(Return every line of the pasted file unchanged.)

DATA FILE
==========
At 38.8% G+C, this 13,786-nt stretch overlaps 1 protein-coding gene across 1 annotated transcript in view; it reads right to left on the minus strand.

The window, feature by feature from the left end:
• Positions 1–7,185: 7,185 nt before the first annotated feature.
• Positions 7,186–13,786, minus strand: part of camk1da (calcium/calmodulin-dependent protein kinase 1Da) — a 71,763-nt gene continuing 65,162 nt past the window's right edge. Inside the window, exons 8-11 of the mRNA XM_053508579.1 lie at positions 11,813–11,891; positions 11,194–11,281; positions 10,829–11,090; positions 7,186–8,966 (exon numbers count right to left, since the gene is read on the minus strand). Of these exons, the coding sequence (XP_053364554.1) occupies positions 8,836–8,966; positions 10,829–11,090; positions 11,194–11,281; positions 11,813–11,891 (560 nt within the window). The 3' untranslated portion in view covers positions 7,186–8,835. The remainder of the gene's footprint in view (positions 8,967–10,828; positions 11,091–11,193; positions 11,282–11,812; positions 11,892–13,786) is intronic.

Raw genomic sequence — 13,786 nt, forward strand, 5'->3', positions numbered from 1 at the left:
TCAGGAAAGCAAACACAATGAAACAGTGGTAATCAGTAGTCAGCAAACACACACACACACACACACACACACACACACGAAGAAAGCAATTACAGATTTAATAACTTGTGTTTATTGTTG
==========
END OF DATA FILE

At 38.8% G+C, this 13,786-nt stretch overlaps 1 protein-coding gene across 1 annotated transcript in view; it reads right to left on the minus strand.

The window, feature by feature from the left end:
• Positions 1–7,185: 7,185 nt before the first annotated feature.
• Positions 7,186–13,786, minus strand: part of camk1da (calcium/calmodulin-dependent protein kinase 1Da) — a 71,763-nt gene continuing 65,162 nt past the window's right edge. Inside the window, exons 8-11 of the mRNA XM_053508579.1 lie at positions 11,813–11,891; positions 11,194–11,281; positions 10,829–11,090; positions 7,186–8,966 (exon numbers count right to left, since the gene is read on the minus strand). Of these exons, the coding sequence (XP_053364554.1) occupies positions 8,836–8,966; positions 10,829–11,090; positions 11,194–11,281; positions 11,813–11,891 (560 nt within the window). The 3' untranslated portion in view covers positions 7,186–8,835. The remainder of the gene's footprint in view (positions 8,967–10,828; positions 11,091–11,193; positions 11,282–11,812; positions 11,892–13,786) is intronic.

Raw genomic sequence — 13,786 nt, forward strand, 5'->3', positions numbered from 1 at the left:
TCAGGAAAGCAAACACAATGAAACAGTGGTAATCAGTAGTCAGCAAACACACACACACACACACACACACACACACACGAAGAAAGCAATTACAGATTTAATAACTTGTGTTTATTGTTG